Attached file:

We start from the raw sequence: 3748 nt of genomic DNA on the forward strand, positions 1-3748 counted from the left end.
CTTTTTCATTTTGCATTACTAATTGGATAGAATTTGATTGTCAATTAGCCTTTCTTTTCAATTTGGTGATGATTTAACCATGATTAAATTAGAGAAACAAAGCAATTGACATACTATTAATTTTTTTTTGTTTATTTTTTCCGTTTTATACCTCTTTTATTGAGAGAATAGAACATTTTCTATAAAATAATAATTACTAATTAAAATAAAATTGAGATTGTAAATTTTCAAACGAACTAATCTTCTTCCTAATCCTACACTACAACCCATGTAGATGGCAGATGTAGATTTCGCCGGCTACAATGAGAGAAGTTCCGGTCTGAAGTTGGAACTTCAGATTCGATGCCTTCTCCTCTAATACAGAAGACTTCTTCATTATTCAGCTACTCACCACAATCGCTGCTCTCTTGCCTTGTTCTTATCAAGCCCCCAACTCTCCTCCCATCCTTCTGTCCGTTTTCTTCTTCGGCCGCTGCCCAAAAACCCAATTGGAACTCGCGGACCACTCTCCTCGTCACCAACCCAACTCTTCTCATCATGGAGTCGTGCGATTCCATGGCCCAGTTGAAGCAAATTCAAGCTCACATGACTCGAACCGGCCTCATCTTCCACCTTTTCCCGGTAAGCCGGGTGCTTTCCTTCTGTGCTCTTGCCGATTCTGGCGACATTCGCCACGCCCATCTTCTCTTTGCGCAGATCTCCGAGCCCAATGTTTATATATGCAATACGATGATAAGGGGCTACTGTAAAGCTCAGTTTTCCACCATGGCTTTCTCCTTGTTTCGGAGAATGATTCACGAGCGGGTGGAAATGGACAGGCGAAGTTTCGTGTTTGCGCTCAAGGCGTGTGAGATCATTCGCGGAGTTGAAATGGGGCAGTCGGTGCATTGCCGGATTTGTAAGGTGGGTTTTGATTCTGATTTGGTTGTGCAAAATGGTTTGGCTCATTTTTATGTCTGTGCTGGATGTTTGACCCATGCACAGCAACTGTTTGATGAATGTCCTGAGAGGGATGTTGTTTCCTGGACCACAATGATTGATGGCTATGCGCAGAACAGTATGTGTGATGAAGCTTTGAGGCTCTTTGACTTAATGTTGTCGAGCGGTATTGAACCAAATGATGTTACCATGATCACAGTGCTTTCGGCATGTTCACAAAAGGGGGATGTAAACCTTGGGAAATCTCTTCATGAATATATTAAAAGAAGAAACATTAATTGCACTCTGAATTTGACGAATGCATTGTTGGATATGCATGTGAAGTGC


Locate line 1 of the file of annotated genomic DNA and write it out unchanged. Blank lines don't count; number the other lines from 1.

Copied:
We start from the raw sequence: 3748 nt of genomic DNA on the forward strand, positions 1-3748 counted from the left end.